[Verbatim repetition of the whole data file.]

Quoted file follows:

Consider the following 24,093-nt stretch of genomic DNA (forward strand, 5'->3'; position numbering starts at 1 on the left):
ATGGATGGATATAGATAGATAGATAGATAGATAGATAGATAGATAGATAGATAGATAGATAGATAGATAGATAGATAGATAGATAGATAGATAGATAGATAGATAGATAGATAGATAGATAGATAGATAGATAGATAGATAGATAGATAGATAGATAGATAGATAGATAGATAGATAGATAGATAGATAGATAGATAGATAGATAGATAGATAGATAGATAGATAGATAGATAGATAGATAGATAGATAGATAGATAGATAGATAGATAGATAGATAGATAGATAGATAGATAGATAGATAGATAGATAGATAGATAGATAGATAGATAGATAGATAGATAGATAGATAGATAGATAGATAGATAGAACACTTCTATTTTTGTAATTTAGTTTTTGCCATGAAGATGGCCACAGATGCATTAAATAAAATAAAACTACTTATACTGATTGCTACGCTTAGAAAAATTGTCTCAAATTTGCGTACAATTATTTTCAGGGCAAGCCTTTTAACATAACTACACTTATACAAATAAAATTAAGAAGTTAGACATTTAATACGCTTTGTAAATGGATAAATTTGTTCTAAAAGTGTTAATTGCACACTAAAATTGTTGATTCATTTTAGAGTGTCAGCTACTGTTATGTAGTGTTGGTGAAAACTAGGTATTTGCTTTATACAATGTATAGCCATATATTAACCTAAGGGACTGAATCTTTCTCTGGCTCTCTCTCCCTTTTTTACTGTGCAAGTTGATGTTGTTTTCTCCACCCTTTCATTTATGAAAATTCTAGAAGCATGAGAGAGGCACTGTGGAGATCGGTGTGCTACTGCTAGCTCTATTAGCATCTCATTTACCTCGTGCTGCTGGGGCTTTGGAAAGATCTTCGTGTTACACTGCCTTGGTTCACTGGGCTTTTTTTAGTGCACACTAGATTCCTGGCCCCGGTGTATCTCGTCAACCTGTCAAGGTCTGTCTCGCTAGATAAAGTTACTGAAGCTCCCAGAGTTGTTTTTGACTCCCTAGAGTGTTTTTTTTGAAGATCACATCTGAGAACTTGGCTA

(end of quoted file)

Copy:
Consider the following 24,093-nt stretch of genomic DNA (forward strand, 5'->3'; position numbering starts at 1 on the left):
ATGGATGGATATAGATAGATAGATAGATAGATAGATAGATAGATAGATAGATAGATAGATAGATAGATAGATAGATAGATAGATAGATAGATAGATAGATAGATAGATAGATAGATAGATAGATAGATAGATAGATAGATAGATAGATAGATAGATAGATAGATAGATAGATAGATAGATAGATAGATAGATAGATAGATAGATAGATAGATAGATAGATAGATAGATAGATAGATAGATAGATAGATAGATAGATAGATAGATAGATAGATAGATAGATAGATAGATAGATAGATAGATAGATAGATAGATAGATAGATAGATAGATAGATAGATAGATAGATAGATAGATAGATAGATAGATAGAACACTTCTATTTTTGTAATTTAGTTTTTGCCATGAAGATGGCCACAGATGCATTAAATAAAATAAAACTACTTATACTGATTGCTACGCTTAGAAAAATTGTCTCAAATTTGCGTACAATTATTTTCAGGGCAAGCCTTTTAACATAACTACACTTATACAAATAAAATTAAGAAGTTAGACATTTAATACGCTTTGTAAATGGATAAATTTGTTCTAAAAGTGTTAATTGCACACTAAAATTGTTGATTCATTTTAGAGTGTCAGCTACTGTTATGTAGTGTTGGTGAAAACTAGGTATTTGCTTTATACAATGTATAGCCATATATTAACCTAAGGGACTGAATCTTTCTCTGGCTCTCTCTCCCTTTTTTACTGTGCAAGTTGATGTTGTTTTCTCCACCCTTTCATTTATGAAAATTCTAGAAGCATGAGAGAGGCACTGTGGAGATCGGTGTGCTACTGCTAGCTCTATTAGCATCTCATTTACCTCGTGCTGCTGGGGCTTTGGAAAGATCTTCGTGTTACACTGCCTTGGTTCACTGGGCTTTTTTTAGTGCACACTAGATTCCTGGCCCCGGTGTATCTCGTCAACCTGTCAAGGTCTGTCTCGCTAGATAAAGTTACTGAAGCTCCCAGAGTTGTTTTTGACTCCCTAGAGTGTTTTTTTTGAAGATCACATCTGAGAACTTGGCTA